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Seahawks add nine more picks on final day of draft
WR Chris Harper, Kansas State
DT Jesse Williams, Alabama
CB Tharold Simon, LSU
TE Luke Willson, Rice
RB Spencer Ware, LSU
OG Ryan Seymour, Vanderbilt
DE Ty Powell, Harding
OG Jared Smith, New Hampshire
OT Michael Bowie, Northeastern State (Okla.)
On the third day of the 2013 NFL Draft, the Seahawks went global.
Of the nine players they selected Saturday, one is from Australia (Alabama defensive tackle Jesse Williams) and another from Canada (Rice tight end Luke Willson). They also grabbed a player from New Hampshire (defensive end Jared Smith, who will be moved to offensive guard) and another from Harding University (Leo end/linebacker Ty Powell). There were two from LSU (cornerback Tharold Simon and fullback Spencer Ware). Two others came from Vanderbilt (guard Ryan Seymour) and Northeastern State in Oklahoma (tackle Michael Bowie). The other (wide receiver Chris Harper) began his college career as a quarterback at Oregon only to end it as a wide receiver at Kansas State.
But their paths will all cross May 10-12 during the Seahawks’ rookie minicamp, and the final destination is the same for each – a spot on the team’s 53-man roster when the Seahawks open the regular season on Sept. 8 against the Panthers in Carolina.
“We’re extremely excited. Great group of guys,” said general manager John Schneider, his enthusiasm over this diverse draft class palpable as he sat next to coach Pete Carroll at Virginia Mason Athletic Center.
“Obviously today was our most exciting day, and we’re really excited about the toughness that we added to this team, the speed, the intensity of the guys and we think it’s going to be a great group to coincide with coach Carroll’s philosophy of competition.”
But don’t forget what the team did in the first two days of the draft. Friday, the Seahawks added to an already talented running back group by drafting Texas A&M’s Christine Michael in the second round and addressed their biggest need by taking Penn State defensive tackle Jordan Hill in the third. They had no pick in the first round on Thursday night, because they traded it to the Minnesota Vikings last month as part of a three-pick package to acquire Percy Harvin and all that he’ll bring to the offense.
“We couldn’t be happier,” Schneider said, the expression on his face matching the words that were coming from his mouth.
The 11 picks tied for the second-most in franchise history since the league went to a seven-round draft in 1994 – trailing only the 12 picks the Seahawks had in 2001. They entered Saturday with 12 picks, but traded two away to move into the fourth spot in the fifth round – which is where they took Williams, a 6-foot-3, 325-pound defensive tackle who grew up playing rugby in Brisbane, Australia.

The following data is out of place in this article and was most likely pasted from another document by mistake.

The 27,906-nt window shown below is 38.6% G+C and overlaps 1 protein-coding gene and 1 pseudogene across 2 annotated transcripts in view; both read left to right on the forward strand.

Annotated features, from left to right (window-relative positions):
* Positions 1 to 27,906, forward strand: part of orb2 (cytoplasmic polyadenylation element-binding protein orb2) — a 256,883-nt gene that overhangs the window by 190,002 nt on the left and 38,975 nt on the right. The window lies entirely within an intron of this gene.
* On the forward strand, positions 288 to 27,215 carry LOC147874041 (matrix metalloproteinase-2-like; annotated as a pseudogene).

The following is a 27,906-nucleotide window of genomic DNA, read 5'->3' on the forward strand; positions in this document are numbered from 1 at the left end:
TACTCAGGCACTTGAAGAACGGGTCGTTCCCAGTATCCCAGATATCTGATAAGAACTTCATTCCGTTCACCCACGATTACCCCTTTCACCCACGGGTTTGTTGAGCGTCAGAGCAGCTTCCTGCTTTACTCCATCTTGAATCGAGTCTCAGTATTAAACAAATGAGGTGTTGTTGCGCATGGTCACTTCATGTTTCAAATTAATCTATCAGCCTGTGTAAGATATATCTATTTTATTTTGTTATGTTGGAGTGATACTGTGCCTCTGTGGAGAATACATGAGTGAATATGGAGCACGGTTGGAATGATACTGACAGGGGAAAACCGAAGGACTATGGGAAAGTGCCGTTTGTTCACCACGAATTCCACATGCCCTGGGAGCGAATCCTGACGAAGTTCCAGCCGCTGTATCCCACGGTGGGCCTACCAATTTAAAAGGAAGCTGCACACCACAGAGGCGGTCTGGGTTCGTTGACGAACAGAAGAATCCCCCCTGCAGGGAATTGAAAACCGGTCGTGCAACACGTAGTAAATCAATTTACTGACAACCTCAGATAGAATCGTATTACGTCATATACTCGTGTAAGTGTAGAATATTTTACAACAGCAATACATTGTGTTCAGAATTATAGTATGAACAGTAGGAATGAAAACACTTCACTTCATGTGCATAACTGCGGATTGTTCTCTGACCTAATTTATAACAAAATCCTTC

“He’s really an intense, jump-off-the-ball, strong guy who really will fill a specific role for us,” Schneider said of Williams, who can bench press 600 pounds and still is learning the nuances of a sport he didn’t start playing until he was teenager. “Just his strength, his movement down the line and his ability to compress the pocket is an intriguing thing for us.”
The image of the 325-pound Williams at the three-technique tackle spot, next to 311-pound nose tackle Brandon Mebane, who’s next to 323-pound end Red Bryant on run downs, definitely was dancing in Schneider’s head on this equivalent of Christmas morning for NFL personnel executives.
With the very next pick in the fifth round, which was acquired last month when they traded backup QB Aaron Curry to the Oakland Raiders, they grabbed Simon because, well, let Schneider explain.
“Quite frankly, we had a player that fits exactly what we’re looking for in the corner position,” the team’s fourth-year GM said. “We didn’t feel he would make it to us the next time (with the 25th pick in the round), so we just wanted to go ahead and give it a shot.”
Then there are Harper and Willson, who bring traits to the competition at wide receiver and tight end that players on the current roster don’t have.
The efforts of the past two days have left the Seahawks with more of what they already had – fast, physical, aggressive players who love football and flaunt their passion for the game in the way they play it.
“We’ve elevated our team again,” Carroll said. “We’ve chosen a bunch of guys that love to play the game. It’s really important to them.”
Now comes the hard part: Meshing these players with the current roster, when there isn’t enough room for everyone. For every draft choice that makes the team, it will take a roster spot from a player who helped the Seahawks go 11-5 during the 2012 regular-season and then win the franchise’s first road playoff game since 1983.
But that’s OK, because that’s what the competition Carroll is constantly preaching is all about.
“We hope it’s really hard on them, that it’s very difficult,” Carroll said. “That means we’re going in the right direction. The whole idea is to make this roster as competitive as possible. So that means it’s hard for these guys to make it. But it’s also the quality of guys we were able to draft and attract here in free agency that makes it hard for guys to keep their jobs.
“That’s just understood. That’s part of the makeup of being here at the Seahawks.”